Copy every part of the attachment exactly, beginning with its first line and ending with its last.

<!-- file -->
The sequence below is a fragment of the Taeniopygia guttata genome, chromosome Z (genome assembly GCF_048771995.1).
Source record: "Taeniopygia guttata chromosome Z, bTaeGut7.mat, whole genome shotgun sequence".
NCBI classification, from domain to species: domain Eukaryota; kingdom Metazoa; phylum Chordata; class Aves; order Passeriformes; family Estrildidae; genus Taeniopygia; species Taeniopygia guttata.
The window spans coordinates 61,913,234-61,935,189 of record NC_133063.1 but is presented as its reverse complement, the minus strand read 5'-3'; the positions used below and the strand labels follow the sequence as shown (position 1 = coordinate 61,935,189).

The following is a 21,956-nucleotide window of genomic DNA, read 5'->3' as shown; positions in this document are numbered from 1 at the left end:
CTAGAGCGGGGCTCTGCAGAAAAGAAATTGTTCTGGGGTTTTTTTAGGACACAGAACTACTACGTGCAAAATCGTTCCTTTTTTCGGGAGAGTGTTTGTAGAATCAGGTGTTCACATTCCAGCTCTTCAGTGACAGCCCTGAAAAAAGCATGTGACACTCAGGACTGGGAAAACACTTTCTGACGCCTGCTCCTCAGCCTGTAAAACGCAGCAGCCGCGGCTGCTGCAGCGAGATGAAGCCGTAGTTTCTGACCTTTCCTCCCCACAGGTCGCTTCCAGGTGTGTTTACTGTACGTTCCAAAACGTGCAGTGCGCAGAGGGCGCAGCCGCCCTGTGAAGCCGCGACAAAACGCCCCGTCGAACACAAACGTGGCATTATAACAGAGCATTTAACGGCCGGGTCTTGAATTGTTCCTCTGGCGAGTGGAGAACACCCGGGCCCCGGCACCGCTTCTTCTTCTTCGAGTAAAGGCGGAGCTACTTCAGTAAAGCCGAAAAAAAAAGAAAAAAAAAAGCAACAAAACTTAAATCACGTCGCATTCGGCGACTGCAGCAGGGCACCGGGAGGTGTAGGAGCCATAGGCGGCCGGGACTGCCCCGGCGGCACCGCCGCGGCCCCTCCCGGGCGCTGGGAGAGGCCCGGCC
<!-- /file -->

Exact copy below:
The sequence below is a fragment of the Taeniopygia guttata genome, chromosome Z (genome assembly GCF_048771995.1).
Source record: "Taeniopygia guttata chromosome Z, bTaeGut7.mat, whole genome shotgun sequence".
NCBI classification, from domain to species: domain Eukaryota; kingdom Metazoa; phylum Chordata; class Aves; order Passeriformes; family Estrildidae; genus Taeniopygia; species Taeniopygia guttata.
The window spans coordinates 61,913,234-61,935,189 of record NC_133063.1 but is presented as its reverse complement, the minus strand read 5'-3'; the positions used below and the strand labels follow the sequence as shown (position 1 = coordinate 61,935,189).

The following is a 21,956-nucleotide window of genomic DNA, read 5'->3' as shown; positions in this document are numbered from 1 at the left end:
CTAGAGCGGGGCTCTGCAGAAAAGAAATTGTTCTGGGGTTTTTTTAGGACACAGAACTACTACGTGCAAAATCGTTCCTTTTTTCGGGAGAGTGTTTGTAGAATCAGGTGTTCACATTCCAGCTCTTCAGTGACAGCCCTGAAAAAAGCATGTGACACTCAGGACTGGGAAAACACTTTCTGACGCCTGCTCCTCAGCCTGTAAAACGCAGCAGCCGCGGCTGCTGCAGCGAGATGAAGCCGTAGTTTCTGACCTTTCCTCCCCACAGGTCGCTTCCAGGTGTGTTTACTGTACGTTCCAAAACGTGCAGTGCGCAGAGGGCGCAGCCGCCCTGTGAAGCCGCGACAAAACGCCCCGTCGAACACAAACGTGGCATTATAACAGAGCATTTAACGGCCGGGTCTTGAATTGTTCCTCTGGCGAGTGGAGAACACCCGGGCCCCGGCACCGCTTCTTCTTCTTCGAGTAAAGGCGGAGCTACTTCAGTAAAGCCGAAAAAAAAAGAAAAAAAAAAGCAACAAAACTTAAATCACGTCGCATTCGGCGACTGCAGCAGGGCACCGGGAGGTGTAGGAGCCATAGGCGGCCGGGACTGCCCCGGCGGCACCGCCGCGGCCCCTCCCGGGCGCTGGGAGAGGCCCGGCC